I realized, well, now I’m 71 years old. I think I ought to write this down. And the good news is, I really enjoy writing. I think I inherited that gene from my mom who wrote about a dozen books. The last one I co-authored with her. And it sounds like, wow, this book must have been a lot of work, but, because it did take years and you’ve seen it. I mean, it goes into huge amounts of [crosstalk 00:44:46]-

Mimi: It’s a lot technical… yeah.

Dr. Kinderlehrer: Over 400 pages. In a way, I feel like it wrote itself. It just really flowed. The process really flowed. I really enjoyed writing it and I have continued to be writing articles and stuff like that.

The point of this book was first of all, passing on this information to physicians. It’s really written, as you’ve seen with enough detail to say, here’s when you should be considering these problems, here’s how you can work it up and here’s how you can treat it. But it’s in language that’s available to lay people who, as you suggested can do a lot of this stuff themselves. Or they can also take this chapter of the book to their physician and say, “I think I have this problem here. Can you order these tests?”

I’ve received wonderful feedback from the multiple people who have seen it, who’ve commented on it, some whom have helped me edit it. And I think this book is going to go a long way to helping the Lyme population, as well as just substantiating the reality of Lyme Disease complex. Going back to what we were talking about before that chapter on anatomy of the Lyme Wars. I think it just really knocks it out of the park in terms of [crosstalk 00:46:08]-

Mimi: Well you covered so much too. I mean, I just know from reading. You just went down, I’m going through the list, I’m like, okay, I have that. I have that. I have that. Because of the mold, I have very high sensitivity to mold. I have high sensitivity to gluten now and I never used to. It just went down the list of like smells. I can walk into a room and, my daughter lit a candle the other day and I walked in and I started breaking out in hives immediately. So it was just exactly what you’re talking about. And I was okay, I’m not going crazy. And so now when a doctor asks me, what’s that feeling that you call? When he says, “Tell me what’s going on in your body?” I’m like, “I don’t know. It’s this tingling feeling throughout my body.” I can say, “Look, it’s right here. You called it myo skeletal something that you called it. I’m like that’s exactly what I’m feeling. So it was nice to validate and put into words what I’ve been going through.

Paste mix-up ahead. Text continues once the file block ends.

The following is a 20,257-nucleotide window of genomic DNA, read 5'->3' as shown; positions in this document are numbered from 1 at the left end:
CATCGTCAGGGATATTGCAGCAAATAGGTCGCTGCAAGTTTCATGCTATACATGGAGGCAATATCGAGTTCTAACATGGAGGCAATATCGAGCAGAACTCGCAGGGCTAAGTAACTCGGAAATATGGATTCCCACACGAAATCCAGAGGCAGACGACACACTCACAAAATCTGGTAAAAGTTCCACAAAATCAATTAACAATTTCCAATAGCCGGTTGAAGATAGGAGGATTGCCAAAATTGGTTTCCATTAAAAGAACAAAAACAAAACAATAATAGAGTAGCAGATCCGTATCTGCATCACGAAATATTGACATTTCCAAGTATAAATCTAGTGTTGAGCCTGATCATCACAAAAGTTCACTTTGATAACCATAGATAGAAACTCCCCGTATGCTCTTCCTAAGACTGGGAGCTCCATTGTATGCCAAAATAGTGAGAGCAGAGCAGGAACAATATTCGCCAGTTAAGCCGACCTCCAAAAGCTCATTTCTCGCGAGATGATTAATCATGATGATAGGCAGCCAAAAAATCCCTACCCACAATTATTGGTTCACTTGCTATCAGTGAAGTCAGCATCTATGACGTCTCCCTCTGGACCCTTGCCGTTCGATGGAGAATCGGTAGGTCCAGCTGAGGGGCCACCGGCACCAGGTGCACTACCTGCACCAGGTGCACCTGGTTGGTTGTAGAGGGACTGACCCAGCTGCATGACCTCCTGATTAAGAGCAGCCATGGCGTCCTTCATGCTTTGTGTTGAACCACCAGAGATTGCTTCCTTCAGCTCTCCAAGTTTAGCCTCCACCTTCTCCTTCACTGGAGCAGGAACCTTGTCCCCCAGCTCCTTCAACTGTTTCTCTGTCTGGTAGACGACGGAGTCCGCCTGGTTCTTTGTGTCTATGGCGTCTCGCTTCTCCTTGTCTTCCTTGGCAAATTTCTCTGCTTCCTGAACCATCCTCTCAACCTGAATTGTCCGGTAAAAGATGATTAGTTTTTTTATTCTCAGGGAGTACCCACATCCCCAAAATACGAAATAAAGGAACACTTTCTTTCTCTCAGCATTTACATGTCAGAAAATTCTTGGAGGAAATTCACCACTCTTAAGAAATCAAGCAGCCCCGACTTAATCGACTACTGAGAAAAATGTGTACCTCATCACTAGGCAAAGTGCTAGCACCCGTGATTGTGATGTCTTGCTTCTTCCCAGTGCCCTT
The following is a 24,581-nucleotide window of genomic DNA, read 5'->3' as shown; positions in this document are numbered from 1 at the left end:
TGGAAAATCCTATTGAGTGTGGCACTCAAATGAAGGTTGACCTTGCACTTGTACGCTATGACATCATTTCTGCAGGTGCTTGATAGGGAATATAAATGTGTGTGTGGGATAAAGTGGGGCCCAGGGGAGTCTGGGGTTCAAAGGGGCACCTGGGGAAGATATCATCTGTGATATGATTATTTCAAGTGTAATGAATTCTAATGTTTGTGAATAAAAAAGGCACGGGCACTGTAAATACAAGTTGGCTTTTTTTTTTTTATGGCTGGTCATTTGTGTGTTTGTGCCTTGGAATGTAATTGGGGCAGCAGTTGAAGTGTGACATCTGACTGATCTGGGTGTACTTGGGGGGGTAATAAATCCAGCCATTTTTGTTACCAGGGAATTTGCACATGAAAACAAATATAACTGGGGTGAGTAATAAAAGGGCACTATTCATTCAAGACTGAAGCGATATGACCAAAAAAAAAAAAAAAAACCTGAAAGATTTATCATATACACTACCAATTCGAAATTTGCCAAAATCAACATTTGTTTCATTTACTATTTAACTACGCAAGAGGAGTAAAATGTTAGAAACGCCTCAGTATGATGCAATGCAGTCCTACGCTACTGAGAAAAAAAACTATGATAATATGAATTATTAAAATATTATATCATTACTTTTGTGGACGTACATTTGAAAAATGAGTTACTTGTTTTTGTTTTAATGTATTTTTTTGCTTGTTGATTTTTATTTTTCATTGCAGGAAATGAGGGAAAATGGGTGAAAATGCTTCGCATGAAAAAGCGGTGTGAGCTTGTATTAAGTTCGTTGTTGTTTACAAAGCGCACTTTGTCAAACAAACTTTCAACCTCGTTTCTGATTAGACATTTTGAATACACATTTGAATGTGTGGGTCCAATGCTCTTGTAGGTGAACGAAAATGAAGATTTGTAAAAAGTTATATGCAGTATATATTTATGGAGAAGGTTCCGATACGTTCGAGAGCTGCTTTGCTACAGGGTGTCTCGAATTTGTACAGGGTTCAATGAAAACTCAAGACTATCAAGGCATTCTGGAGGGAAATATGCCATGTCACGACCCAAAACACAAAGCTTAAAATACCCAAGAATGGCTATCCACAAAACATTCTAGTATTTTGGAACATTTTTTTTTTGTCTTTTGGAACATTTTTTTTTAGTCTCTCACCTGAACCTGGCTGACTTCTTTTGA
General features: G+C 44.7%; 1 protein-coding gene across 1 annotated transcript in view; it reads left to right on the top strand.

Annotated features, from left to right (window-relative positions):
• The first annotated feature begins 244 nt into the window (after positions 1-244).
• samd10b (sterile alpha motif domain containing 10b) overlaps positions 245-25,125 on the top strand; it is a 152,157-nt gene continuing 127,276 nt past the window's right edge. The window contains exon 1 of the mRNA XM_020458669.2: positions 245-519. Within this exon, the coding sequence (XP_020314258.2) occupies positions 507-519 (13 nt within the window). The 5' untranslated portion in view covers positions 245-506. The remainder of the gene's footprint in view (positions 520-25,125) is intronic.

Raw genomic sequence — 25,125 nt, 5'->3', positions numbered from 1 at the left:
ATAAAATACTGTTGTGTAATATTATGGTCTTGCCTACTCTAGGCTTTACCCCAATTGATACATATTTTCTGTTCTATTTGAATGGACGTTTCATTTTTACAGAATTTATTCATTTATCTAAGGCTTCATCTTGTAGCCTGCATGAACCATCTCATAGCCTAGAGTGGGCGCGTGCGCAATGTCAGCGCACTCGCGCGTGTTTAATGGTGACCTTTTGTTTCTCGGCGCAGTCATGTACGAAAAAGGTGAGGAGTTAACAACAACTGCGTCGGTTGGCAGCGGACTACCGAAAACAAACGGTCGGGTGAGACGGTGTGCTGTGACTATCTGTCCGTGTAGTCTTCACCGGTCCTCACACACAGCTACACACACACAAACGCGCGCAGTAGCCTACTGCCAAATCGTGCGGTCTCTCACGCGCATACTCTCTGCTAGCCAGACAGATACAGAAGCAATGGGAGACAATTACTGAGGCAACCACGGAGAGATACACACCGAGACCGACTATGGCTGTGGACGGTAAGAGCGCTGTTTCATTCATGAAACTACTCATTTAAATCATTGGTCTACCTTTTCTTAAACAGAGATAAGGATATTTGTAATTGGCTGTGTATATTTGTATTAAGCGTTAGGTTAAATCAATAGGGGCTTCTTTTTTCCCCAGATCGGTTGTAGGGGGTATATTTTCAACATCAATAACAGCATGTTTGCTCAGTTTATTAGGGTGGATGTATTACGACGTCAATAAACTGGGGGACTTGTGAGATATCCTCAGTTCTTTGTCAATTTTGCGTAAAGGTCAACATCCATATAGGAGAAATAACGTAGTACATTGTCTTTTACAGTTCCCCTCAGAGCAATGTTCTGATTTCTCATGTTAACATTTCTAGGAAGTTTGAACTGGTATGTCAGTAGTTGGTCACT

Dr. Kinderlehrer: I was aware of that as I was writing up case histories, with thinking about how many people are going to be able to identify with this 23 point symptoms that the people are presenting with. And, not A, think they’re crazy or B, the doctors think they’re crazy. No, this is real. There’s a lots of other people that really have the same multitude of symptoms and you’re not crazy.


Mimi: Just to end it, what piece of advice, if you were to give anybody who is going through Lyme right now, if they could do something at home right now while they’re waiting to either get into a doctor, because the wait list is usually long or they don’t have the money to get there, what would you say that they can do from home that’s the most beneficial?

Dr. Kinderlehrer: It’s a good question. As we mentioned in the beginning, every patient’s different, even if we have the same labels as you have Lyme to BC and Bartonella and say adrenal insufficiency, it doesn’t mean you’re going to respond to the same things as the next person who has those same labels. I do recommend getting the book and being able to pinpoint, here’s where I think I have some imbalances. I can really connect with this description and start to address them.

I think certain things that people can do at home first of all, as you mentioned is diet. Everybody has to get off sugar and alcohol. I just had a patient. I talked with yesterday. He developed bipolar disorder from falling over off her diet. I mean, she was manic and depressed. Both happened Thanksgiving, when she went off her diet and then couldn’t stop. So lots of sugar, lots of alcohol.

The most common food sensitivities I see are dairy, eggs yeast and gluten. Those are the most common ones. And like you, most of these people did not have food sensitivities before they got Lyme. Lyme results in issues of multiple sensitivity disorders and mass cell activation. So these are things you can read about and say, wow, I can take this stuff and it’s going to help. So people can read about diet and make appropriate changes. They can read about different issues with the gut and find, maybe I need to add some enzymes or some betaine hydrochloride based on my symptoms. And then it will be a trial and error basis maybe. This looks I need some adrenal support.

And then, there are herbs, people can buy them on the internet where I say, well, here’s how you can take them. And to start to go after the Lyme and then of the BCA and then the Bartonella. There’s an awful lot of things patients can do on their own if they’re properly educated and that’s what I’ve tried to do in the book.

Mimi: Yeah. That’s great. Thank so much for your time. This has been amazing and very informative and I could talk hours. I feel I still have so many questions, but there’s only so much time, but thank you. This has been great. I really appreciate it.

Dr. Kinderlehrer: Thank you for this opportunity.

You can find Dr. Kinderlehrer’s book on preorder HERE and more information about his work at HERE.